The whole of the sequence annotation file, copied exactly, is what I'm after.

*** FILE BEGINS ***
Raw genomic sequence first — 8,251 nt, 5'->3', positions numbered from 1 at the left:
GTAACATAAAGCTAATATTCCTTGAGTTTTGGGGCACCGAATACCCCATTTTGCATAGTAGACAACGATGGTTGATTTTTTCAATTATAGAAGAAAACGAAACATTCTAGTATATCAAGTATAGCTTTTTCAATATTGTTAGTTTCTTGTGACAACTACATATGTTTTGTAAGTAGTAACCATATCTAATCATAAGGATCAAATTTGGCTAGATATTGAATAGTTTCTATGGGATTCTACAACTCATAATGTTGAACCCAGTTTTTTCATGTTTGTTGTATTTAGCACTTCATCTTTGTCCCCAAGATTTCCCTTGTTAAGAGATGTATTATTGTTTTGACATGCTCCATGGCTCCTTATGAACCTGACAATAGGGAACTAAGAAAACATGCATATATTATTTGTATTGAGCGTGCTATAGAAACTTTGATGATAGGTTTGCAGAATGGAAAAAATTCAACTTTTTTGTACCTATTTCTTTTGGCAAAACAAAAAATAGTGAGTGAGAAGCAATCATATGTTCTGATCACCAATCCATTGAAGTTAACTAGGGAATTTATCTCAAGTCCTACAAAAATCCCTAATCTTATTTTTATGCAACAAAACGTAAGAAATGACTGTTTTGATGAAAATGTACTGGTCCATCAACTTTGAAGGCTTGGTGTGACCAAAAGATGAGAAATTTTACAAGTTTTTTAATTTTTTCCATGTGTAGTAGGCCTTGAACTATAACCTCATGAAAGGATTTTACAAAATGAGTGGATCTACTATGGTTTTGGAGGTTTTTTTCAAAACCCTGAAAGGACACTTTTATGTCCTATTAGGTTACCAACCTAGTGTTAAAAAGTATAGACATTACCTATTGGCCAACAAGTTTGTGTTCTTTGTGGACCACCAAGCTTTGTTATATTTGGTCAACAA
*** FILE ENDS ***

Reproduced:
Raw genomic sequence first — 8,251 nt, 5'->3', positions numbered from 1 at the left:
GTAACATAAAGCTAATATTCCTTGAGTTTTGGGGCACCGAATACCCCATTTTGCATAGTAGACAACGATGGTTGATTTTTTCAATTATAGAAGAAAACGAAACATTCTAGTATATCAAGTATAGCTTTTTCAATATTGTTAGTTTCTTGTGACAACTACATATGTTTTGTAAGTAGTAACCATATCTAATCATAAGGATCAAATTTGGCTAGATATTGAATAGTTTCTATGGGATTCTACAACTCATAATGTTGAACCCAGTTTTTTCATGTTTGTTGTATTTAGCACTTCATCTTTGTCCCCAAGATTTCCCTTGTTAAGAGATGTATTATTGTTTTGACATGCTCCATGGCTCCTTATGAACCTGACAATAGGGAACTAAGAAAACATGCATATATTATTTGTATTGAGCGTGCTATAGAAACTTTGATGATAGGTTTGCAGAATGGAAAAAATTCAACTTTTTTGTACCTATTTCTTTTGGCAAAACAAAAAATAGTGAGTGAGAAGCAATCATATGTTCTGATCACCAATCCATTGAAGTTAACTAGGGAATTTATCTCAAGTCCTACAAAAATCCCTAATCTTATTTTTATGCAACAAAACGTAAGAAATGACTGTTTTGATGAAAATGTACTGGTCCATCAACTTTGAAGGCTTGGTGTGACCAAAAGATGAGAAATTTTACAAGTTTTTTAATTTTTTCCATGTGTAGTAGGCCTTGAACTATAACCTCATGAAAGGATTTTACAAAATGAGTGGATCTACTATGGTTTTGGAGGTTTTTTTCAAAACCCTGAAAGGACACTTTTATGTCCTATTAGGTTACCAACCTAGTGTTAAAAAGTATAGACATTACCTATTGGCCAACAAGTTTGTGTTCTTTGTGGACCACCAAGCTTTGTTATATTTGGTCAACAA